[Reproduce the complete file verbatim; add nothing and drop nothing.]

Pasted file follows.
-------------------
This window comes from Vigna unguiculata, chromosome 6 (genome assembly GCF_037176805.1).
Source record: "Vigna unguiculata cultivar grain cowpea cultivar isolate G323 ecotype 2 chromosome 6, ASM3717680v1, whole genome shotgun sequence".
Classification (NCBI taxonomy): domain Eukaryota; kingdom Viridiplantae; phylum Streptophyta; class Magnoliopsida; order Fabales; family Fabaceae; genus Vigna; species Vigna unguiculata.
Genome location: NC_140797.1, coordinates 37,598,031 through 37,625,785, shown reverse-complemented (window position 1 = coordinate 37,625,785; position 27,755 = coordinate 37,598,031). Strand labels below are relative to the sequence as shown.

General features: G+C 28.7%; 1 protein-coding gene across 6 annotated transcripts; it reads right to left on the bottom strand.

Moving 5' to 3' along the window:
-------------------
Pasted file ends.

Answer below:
This window comes from Vigna unguiculata, chromosome 6 (genome assembly GCF_037176805.1).
Source record: "Vigna unguiculata cultivar grain cowpea cultivar isolate G323 ecotype 2 chromosome 6, ASM3717680v1, whole genome shotgun sequence".
Classification (NCBI taxonomy): domain Eukaryota; kingdom Viridiplantae; phylum Streptophyta; class Magnoliopsida; order Fabales; family Fabaceae; genus Vigna; species Vigna unguiculata.
Genome location: NC_140797.1, coordinates 37,598,031 through 37,625,785, shown reverse-complemented (window position 1 = coordinate 37,625,785; position 27,755 = coordinate 37,598,031). Strand labels below are relative to the sequence as shown.

General features: G+C 28.7%; 1 protein-coding gene across 6 annotated transcripts; it reads right to left on the bottom strand.

Moving 5' to 3' along the window: